Current economic models show that the growth in popularity of plant-based meat has the potential to disrupt the traditional animal agriculture industry, with current forecasts projecting that by 2030 the market will more than double its current $44 billion value. Credited for this growth is increased demand for more sustainable alternatives to conventional animal products, including everyday protein sources.
By embracing vegan meat, the American food industry will see a multitude of benefits, including reducing its agricultural carbon footprint by as much as 13.5 percent, mostly by decreasing the number of cows needed for beef production by a factor of two to 12 million, according to new research published by Cornell University, Johns Hopkins University, and international partners.
This is a significant step towards reducing the impact of climate change. “A reduced carbon footprint and increased food system resource-use efficiency are reasons alternative proteins could be in a portfolio of technologies and policies to promote more sustainable food systems,” study lead author Daniel Mason-D’Croz, a senior research associate at Cornell, said in a statement.
Acting to reduce climate change is important, the researchers said, but technological disruption can have many consequences—both positive and negative—across the economy, such as the issue of livelihoods, working conditions, human rights, fair wages, and health equity. According to the researchers, who looked specifically at the beef sector, the disruption could threaten the animal agriculture industry’s 1.5 million jobs.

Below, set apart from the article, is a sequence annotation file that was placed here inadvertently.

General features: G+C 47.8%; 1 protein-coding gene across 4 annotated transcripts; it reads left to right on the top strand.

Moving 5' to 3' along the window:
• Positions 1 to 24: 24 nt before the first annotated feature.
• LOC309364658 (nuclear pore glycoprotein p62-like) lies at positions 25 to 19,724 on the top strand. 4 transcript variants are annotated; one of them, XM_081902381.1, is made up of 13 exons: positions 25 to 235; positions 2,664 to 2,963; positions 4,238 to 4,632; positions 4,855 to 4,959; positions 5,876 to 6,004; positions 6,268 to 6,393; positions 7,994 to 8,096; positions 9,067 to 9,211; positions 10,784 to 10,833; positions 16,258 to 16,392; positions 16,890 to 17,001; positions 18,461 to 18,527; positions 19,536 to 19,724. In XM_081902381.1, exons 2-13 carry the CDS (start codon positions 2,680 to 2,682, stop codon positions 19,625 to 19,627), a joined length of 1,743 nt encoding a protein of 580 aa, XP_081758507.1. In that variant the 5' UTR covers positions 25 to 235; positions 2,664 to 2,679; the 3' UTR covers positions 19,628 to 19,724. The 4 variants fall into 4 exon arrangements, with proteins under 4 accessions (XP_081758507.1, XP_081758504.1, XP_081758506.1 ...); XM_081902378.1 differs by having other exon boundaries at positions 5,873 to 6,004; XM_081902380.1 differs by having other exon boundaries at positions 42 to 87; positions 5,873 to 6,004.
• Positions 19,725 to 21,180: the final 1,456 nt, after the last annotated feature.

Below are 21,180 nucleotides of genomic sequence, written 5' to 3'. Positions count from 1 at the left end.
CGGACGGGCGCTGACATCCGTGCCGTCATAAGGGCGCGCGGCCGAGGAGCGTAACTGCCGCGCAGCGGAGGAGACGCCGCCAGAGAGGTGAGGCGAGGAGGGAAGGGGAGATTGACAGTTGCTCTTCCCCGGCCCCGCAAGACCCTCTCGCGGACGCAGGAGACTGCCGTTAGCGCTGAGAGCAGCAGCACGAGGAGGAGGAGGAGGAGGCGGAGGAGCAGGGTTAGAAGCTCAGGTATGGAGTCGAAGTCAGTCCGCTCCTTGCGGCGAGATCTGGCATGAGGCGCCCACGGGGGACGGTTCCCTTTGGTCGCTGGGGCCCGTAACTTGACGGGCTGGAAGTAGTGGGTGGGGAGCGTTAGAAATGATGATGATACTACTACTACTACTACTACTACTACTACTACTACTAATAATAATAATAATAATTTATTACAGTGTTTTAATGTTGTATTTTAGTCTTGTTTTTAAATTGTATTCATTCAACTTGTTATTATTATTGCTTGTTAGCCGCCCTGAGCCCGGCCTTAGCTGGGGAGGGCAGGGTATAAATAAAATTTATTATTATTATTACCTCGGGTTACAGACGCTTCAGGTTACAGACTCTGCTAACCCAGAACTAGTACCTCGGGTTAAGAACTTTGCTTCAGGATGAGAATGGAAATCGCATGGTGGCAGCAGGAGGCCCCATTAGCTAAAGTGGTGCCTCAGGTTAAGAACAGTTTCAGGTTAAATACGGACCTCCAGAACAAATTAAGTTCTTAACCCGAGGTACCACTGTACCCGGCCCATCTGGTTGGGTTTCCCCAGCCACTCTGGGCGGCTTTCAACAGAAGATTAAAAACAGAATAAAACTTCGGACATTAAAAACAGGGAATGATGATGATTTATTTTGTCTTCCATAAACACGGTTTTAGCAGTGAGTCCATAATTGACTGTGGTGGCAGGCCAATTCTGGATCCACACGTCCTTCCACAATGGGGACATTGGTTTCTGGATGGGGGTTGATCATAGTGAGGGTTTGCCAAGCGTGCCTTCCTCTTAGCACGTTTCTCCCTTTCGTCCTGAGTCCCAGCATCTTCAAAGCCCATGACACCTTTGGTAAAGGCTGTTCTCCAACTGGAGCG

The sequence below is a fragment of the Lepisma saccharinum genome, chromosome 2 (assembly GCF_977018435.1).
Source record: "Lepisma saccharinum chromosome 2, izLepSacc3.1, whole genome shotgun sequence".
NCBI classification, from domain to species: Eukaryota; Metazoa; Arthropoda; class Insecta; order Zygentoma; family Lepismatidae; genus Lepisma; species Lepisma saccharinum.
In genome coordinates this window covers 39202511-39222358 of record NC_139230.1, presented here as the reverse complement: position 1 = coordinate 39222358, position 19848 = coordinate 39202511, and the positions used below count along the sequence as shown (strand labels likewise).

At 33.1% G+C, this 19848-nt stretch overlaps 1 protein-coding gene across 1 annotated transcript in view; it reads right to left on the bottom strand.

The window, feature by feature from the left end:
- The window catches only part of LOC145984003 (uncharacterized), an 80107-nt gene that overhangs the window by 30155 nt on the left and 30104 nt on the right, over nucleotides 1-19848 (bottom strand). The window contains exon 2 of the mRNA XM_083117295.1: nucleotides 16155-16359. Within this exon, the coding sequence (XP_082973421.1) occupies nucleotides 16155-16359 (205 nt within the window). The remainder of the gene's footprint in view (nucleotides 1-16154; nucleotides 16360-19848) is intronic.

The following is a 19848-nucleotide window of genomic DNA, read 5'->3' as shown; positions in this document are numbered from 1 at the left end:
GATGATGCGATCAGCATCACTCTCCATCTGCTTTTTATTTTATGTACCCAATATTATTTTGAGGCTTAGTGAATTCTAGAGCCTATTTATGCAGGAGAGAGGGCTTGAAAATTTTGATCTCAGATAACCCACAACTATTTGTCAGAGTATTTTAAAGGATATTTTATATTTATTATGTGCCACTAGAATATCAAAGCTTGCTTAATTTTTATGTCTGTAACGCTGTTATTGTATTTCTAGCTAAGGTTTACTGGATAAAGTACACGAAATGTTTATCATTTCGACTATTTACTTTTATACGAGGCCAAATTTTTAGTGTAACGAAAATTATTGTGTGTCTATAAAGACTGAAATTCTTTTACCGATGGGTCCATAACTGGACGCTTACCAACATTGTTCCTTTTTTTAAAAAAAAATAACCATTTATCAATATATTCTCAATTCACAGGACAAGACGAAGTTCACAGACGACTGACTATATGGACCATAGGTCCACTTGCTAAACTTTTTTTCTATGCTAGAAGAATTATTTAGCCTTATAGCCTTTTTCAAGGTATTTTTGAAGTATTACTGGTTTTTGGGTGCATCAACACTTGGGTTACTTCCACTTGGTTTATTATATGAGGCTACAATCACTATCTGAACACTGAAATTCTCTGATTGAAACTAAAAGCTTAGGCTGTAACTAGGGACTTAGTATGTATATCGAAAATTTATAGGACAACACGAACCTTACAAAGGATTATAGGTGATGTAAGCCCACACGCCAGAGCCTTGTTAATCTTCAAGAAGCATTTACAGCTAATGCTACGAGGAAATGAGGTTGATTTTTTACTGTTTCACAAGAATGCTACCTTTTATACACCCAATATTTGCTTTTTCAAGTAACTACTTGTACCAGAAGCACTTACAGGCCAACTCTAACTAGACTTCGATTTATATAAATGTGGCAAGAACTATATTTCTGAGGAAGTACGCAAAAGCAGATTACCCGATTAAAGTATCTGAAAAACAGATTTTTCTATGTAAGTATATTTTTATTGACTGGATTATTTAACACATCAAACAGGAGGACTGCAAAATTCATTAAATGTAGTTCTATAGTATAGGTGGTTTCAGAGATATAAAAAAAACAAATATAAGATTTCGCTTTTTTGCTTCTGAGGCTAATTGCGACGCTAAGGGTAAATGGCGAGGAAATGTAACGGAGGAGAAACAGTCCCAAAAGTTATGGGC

Shifting to plant-based meat
For the study, the researchers explored the potential disruption of plant-based beef alternatives by comparing the economic consequences under a range of scenarios, where plant-based beef alternatives replaced 10 percent, 30 percent, or 60 percent of current US beef demand. Economically, the study results suggest a large shift to plant-based alternatives would have a neutral effect on gross domestic product, with gains in expanding sectors roughly offsetting losses in decreasing sectors.
“Our findings suggest that plant-based alternatives could play an important role in helping to reduce the carbon footprint of the food system and have the additional benefit of increased resource use efficiency, with relatively small (albeit concentrated) negative economic impacts,” the study says. “These are good reasons for regulators and policy makers to encourage these technologies at this early stage of development and adoption, but only if they remain vigilant to unintended negative consequences and commit to mitigating those that are ethically concerning, including harms to disadvantaged workers and hard-hit local communities and small producers.”
The study notes that those currently involved in beef farming operations are likely to experience most of the economic losses and dislocations caused by the shift towards plant-based alternatives. Interestingly, the researchers assumed that those employed in the beef sector will likely only be able to transfer their skills to other animal farming sectors such as chickens and pigs—as if there are no other options.